The visual sensitivity thresholds of the green and red radiation of the aurorae are between one and ten kilorayleighs, which means that only those aurorae coming from moderate and strong geomagnetic storms will be visible and therefore part of our sample (Schröder, Shefov, and Treder, 2004). It is clear that the meteorological conditions also play a role, although a cloud-free sky is not necessary. According to Livesey (1991), the zone with the greatest aurora-borealis probability passes across northern Norway, over to Iceland, south of Greenland, and over to the South of Hudson Bay in North America.

Fritz (1873) produced the first graph showing the geographical distribution of auroral frequencies, measured in nights per year. The values ranged from a minimum in the Mediterranean area to a maximum at a magnetic latitude of 67 degrees.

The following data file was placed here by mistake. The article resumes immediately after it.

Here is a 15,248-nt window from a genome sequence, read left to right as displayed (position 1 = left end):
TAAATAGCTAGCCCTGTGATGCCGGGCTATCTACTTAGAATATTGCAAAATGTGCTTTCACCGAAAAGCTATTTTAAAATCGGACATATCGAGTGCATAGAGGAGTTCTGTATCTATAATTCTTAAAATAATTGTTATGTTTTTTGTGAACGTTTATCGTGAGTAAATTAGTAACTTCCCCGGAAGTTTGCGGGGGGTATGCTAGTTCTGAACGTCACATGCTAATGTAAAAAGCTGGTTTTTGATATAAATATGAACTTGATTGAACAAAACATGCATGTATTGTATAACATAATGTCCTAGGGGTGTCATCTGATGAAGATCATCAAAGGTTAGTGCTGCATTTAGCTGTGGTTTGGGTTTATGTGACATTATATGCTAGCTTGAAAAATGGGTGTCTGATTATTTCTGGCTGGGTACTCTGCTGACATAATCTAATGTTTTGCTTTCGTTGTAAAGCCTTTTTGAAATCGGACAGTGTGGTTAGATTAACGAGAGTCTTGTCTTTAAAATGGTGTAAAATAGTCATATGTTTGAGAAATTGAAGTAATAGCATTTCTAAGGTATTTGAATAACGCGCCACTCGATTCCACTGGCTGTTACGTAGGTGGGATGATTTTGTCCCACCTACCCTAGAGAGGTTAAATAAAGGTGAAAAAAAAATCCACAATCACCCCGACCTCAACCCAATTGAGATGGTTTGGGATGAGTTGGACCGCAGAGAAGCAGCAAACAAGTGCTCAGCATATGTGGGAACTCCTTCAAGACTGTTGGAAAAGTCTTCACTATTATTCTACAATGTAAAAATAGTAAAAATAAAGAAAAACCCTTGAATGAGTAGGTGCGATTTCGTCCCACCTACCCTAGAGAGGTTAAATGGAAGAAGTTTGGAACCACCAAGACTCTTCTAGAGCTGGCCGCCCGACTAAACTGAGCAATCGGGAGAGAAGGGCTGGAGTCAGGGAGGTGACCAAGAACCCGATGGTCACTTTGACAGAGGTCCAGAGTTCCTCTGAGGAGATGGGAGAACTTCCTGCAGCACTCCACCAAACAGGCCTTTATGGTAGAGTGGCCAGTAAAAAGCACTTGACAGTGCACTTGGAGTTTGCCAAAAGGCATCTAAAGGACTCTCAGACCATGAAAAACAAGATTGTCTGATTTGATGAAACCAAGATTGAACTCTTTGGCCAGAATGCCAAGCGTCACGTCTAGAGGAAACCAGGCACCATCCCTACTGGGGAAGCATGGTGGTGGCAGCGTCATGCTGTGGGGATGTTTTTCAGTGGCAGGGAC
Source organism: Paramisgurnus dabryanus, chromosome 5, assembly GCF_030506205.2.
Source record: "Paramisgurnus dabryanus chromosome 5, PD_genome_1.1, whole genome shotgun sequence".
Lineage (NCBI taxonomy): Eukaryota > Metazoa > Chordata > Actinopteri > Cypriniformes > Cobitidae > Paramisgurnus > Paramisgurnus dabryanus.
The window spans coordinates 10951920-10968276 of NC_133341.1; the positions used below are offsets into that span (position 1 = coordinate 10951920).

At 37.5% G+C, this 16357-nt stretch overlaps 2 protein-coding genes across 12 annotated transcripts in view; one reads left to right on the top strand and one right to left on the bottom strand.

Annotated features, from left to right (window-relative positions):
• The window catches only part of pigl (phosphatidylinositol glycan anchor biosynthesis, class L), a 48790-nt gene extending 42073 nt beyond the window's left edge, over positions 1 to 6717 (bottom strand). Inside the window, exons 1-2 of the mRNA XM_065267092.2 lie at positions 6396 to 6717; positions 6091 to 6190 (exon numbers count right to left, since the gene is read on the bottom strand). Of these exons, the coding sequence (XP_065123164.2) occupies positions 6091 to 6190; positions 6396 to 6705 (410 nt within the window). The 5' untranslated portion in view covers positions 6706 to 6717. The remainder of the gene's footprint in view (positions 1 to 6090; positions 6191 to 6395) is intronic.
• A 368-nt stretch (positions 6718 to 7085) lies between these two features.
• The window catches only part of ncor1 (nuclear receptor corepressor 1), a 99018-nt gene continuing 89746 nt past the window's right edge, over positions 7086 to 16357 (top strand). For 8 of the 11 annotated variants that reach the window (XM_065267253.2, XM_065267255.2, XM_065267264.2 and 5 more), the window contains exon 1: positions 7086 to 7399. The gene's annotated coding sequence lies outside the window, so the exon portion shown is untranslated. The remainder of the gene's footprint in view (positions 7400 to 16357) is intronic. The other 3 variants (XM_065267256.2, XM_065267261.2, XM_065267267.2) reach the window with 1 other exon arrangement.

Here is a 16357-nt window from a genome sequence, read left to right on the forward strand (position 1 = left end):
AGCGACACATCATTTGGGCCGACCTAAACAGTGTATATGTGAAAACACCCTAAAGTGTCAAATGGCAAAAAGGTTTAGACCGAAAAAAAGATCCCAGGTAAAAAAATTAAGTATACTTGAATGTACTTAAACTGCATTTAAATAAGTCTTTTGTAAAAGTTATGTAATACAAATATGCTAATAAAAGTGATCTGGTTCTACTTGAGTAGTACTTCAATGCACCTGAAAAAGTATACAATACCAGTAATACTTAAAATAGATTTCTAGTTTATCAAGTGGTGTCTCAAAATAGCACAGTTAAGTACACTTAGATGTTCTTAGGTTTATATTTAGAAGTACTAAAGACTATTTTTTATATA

In previous articles (Vázquez et al., 2006; Vázquez and Vaquero, 2010), we have studied low-latitude auroral events. We established a correlation with several indices of solar activity and drifts of magnetic latitude at two different sites, verifying the adequacy of such terrestrial events to track the long-term variation of solar activity in the past. For a monograph on historical aspects of solar activity, see Vaquero and Vázquez (2009).

In the present work, we considered the period 1700 – 1905 for which various documental sources of auroral observations are available, indicating the date and place of the observations. This allowed geographic coordinates to be ascribed to each observation, with a maximum of six sites being taken per day and per catalogue. If necessary, a selection was made from the existing sample to give the broadest coverage in both longitude and latitude. For a previous work on auroral activity in this period, see Feyman and Silverman (1980), although their study is restricted spatially to Scandinavian and New England sources.